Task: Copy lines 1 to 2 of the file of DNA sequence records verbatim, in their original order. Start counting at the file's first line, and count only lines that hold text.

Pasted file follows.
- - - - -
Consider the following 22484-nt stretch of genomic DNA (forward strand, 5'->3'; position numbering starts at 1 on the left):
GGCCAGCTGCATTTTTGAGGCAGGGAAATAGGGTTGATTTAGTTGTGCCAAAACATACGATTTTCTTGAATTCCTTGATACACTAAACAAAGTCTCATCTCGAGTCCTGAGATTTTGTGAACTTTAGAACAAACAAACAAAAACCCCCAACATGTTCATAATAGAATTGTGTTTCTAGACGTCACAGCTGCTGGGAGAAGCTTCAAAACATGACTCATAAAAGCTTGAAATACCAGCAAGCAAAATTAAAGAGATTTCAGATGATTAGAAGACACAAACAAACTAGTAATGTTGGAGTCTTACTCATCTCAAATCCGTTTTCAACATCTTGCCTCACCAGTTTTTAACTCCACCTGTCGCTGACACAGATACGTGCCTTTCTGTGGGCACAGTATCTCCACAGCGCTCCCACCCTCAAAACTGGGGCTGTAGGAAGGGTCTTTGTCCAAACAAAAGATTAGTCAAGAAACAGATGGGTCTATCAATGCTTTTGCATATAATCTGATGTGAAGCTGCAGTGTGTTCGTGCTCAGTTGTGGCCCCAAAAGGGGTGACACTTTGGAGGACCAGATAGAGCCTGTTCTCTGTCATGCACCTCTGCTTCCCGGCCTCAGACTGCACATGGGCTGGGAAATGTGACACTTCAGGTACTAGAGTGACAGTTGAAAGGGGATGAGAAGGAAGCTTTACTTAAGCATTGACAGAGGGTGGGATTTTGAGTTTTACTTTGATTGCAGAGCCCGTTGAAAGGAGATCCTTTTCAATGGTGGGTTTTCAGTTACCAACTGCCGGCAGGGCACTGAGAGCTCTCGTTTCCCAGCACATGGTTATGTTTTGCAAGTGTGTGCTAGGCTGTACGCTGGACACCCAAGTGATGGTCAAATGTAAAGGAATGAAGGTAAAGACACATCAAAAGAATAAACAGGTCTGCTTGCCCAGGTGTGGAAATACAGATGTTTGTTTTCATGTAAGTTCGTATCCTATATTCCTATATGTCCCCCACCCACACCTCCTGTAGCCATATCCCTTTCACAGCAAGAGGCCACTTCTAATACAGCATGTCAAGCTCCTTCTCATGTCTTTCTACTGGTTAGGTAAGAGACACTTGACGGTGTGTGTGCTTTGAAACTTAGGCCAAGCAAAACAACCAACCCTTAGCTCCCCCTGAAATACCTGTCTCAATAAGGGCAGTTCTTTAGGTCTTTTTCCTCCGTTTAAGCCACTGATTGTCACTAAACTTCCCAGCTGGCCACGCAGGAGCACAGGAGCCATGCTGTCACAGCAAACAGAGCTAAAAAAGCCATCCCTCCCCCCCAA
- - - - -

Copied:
Consider the following 22484-nt stretch of genomic DNA (forward strand, 5'->3'; position numbering starts at 1 on the left):
GGCCAGCTGCATTTTTGAGGCAGGGAAATAGGGTTGATTTAGTTGTGCCAAAACATACGATTTTCTTGAATTCCTTGATACACTAAACAAAGTCTCATCTCGAGTCCTGAGATTTTGTGAACTTTAGAACAAACAAACAAAAACCCCCAACATGTTCATAATAGAATTGTGTTTCTAGACGTCACAGCTGCTGGGAGAAGCTTCAAAACATGACTCATAAAAGCTTGAAATACCAGCAAGCAAAATTAAAGAGATTTCAGATGATTAGAAGACACAAACAAACTAGTAATGTTGGAGTCTTACTCATCTCAAATCCGTTTTCAACATCTTGCCTCACCAGTTTTTAACTCCACCTGTCGCTGACACAGATACGTGCCTTTCTGTGGGCACAGTATCTCCACAGCGCTCCCACCCTCAAAACTGGGGCTGTAGGAAGGGTCTTTGTCCAAACAAAAGATTAGTCAAGAAACAGATGGGTCTATCAATGCTTTTGCATATAATCTGATGTGAAGCTGCAGTGTGTTCGTGCTCAGTTGTGGCCCCAAAAGGGGTGACACTTTGGAGGACCAGATAGAGCCTGTTCTCTGTCATGCACCTCTGCTTCCCGGCCTCAGACTGCACATGGGCTGGGAAATGTGACACTTCAGGTACTAGAGTGACAGTTGAAAGGGGATGAGAAGGAAGCTTTACTTAAGCATTGACAGAGGGTGGGATTTTGAGTTTTACTTTGATTGCAGAGCCCGTTGAAAGGAGATCCTTTTCAATGGTGGGTTTTCAGTTACCAACTGCCGGCAGGGCACTGAGAGCTCTCGTTTCCCAGCACATGGTTATGTTTTGCAAGTGTGTGCTAGGCTGTACGCTGGACACCCAAGTGATGGTCAAATGTAAAGGAATGAAGGTAAAGACACATCAAAAGAATAAACAGGTCTGCTTGCCCAGGTGTGGAAATACAGATGTTTGTTTTCATGTAAGTTCGTATCCTATATTCCTATATGTCCCCCACCCACACCTCCTGTAGCCATATCCCTTTCACAGCAAGAGGCCACTTCTAATACAGCATGTCAAGCTCCTTCTCATGTCTTTCTACTGGTTAGGTAAGAGACACTTGACGGTGTGTGTGCTTTGAAACTTAGGCCAAGCAAAACAACCAACCCTTAGCTCCCCCTGAAATACCTGTCTCAATAAGGGCAGTTCTTTAGGTCTTTTTCCTCCGTTTAAGCCACTGATTGTCACTAAACTTCCCAGCTGGCCACGCAGGAGCACAGGAGCCATGCTGTCACAGCAAACAGAGCTAAAAAAGCCATCCCTCCCCCCCAA